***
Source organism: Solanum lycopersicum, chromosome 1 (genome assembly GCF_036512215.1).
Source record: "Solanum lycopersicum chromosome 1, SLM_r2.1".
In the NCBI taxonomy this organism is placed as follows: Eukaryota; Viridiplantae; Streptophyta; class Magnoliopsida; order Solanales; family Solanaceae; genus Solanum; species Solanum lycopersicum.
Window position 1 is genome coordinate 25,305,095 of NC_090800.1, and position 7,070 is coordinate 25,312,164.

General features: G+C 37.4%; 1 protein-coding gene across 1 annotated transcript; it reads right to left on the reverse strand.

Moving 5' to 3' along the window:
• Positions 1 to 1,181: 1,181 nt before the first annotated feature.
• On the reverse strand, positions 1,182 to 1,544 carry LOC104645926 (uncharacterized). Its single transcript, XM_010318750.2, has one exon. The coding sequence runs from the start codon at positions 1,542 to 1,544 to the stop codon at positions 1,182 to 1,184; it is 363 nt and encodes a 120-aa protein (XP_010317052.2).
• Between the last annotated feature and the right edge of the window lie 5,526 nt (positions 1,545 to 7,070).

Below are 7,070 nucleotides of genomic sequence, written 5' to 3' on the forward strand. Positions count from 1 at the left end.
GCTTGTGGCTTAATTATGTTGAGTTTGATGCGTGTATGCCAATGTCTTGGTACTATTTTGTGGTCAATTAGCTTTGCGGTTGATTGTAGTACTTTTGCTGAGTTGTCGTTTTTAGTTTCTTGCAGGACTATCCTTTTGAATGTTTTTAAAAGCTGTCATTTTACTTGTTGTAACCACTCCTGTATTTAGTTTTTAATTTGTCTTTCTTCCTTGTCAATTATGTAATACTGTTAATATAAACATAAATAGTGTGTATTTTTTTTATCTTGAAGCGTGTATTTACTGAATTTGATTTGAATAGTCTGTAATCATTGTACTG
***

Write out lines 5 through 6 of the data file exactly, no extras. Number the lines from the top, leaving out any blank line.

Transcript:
General features: G+C 37.4%; 1 protein-coding gene across 1 annotated transcript; it reads right to left on the reverse strand.

Moving 5' to 3' along the window: